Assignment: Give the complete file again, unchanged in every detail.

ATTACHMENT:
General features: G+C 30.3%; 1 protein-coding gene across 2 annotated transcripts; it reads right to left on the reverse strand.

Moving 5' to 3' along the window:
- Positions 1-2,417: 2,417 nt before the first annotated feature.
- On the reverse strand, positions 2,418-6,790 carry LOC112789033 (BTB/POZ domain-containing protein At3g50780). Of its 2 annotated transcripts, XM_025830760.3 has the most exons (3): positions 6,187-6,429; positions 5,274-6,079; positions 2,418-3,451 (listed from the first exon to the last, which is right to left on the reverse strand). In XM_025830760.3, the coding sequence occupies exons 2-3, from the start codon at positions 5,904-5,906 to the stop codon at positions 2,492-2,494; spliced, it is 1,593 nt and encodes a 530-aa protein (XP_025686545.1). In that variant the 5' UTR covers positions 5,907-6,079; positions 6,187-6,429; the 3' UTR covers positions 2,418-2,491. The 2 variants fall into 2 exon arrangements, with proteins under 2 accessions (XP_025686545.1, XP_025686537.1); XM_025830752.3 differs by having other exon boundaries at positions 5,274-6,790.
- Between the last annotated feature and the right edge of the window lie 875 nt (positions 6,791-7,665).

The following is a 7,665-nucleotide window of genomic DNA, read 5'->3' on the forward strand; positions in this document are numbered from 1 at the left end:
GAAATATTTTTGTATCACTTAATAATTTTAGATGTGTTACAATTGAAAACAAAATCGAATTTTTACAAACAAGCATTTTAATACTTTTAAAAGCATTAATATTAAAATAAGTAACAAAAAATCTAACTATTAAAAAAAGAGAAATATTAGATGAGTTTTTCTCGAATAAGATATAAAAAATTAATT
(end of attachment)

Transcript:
General features: G+C 30.3%; 1 protein-coding gene across 2 annotated transcripts; it reads right to left on the reverse strand.

Moving 5' to 3' along the window:
- Positions 1-2,417: 2,417 nt before the first annotated feature.
- On the reverse strand, positions 2,418-6,790 carry LOC112789033 (BTB/POZ domain-containing protein At3g50780). Of its 2 annotated transcripts, XM_025830760.3 has the most exons (3): positions 6,187-6,429; positions 5,274-6,079; positions 2,418-3,451 (listed from the first exon to the last, which is right to left on the reverse strand). In XM_025830760.3, the coding sequence occupies exons 2-3, from the start codon at positions 5,904-5,906 to the stop codon at positions 2,492-2,494; spliced, it is 1,593 nt and encodes a 530-aa protein (XP_025686545.1). In that variant the 5' UTR covers positions 5,907-6,079; positions 6,187-6,429; the 3' UTR covers positions 2,418-2,491. The 2 variants fall into 2 exon arrangements, with proteins under 2 accessions (XP_025686545.1, XP_025686537.1); XM_025830752.3 differs by having other exon boundaries at positions 5,274-6,790.
- Between the last annotated feature and the right edge of the window lie 875 nt (positions 6,791-7,665).

The following is a 7,665-nucleotide window of genomic DNA, read 5'->3' on the forward strand; positions in this document are numbered from 1 at the left end:
GAAATATTTTTGTATCACTTAATAATTTTAGATGTGTTACAATTGAAAACAAAATCGAATTTTTACAAACAAGCATTTTAATACTTTTAAAAGCATTAATATTAAAATAAGTAACAAAAAATCTAACTATTAAAAAAAGAGAAATATTAGATGAGTTTTTCTCGAATAAGATATAAAAAATTAATT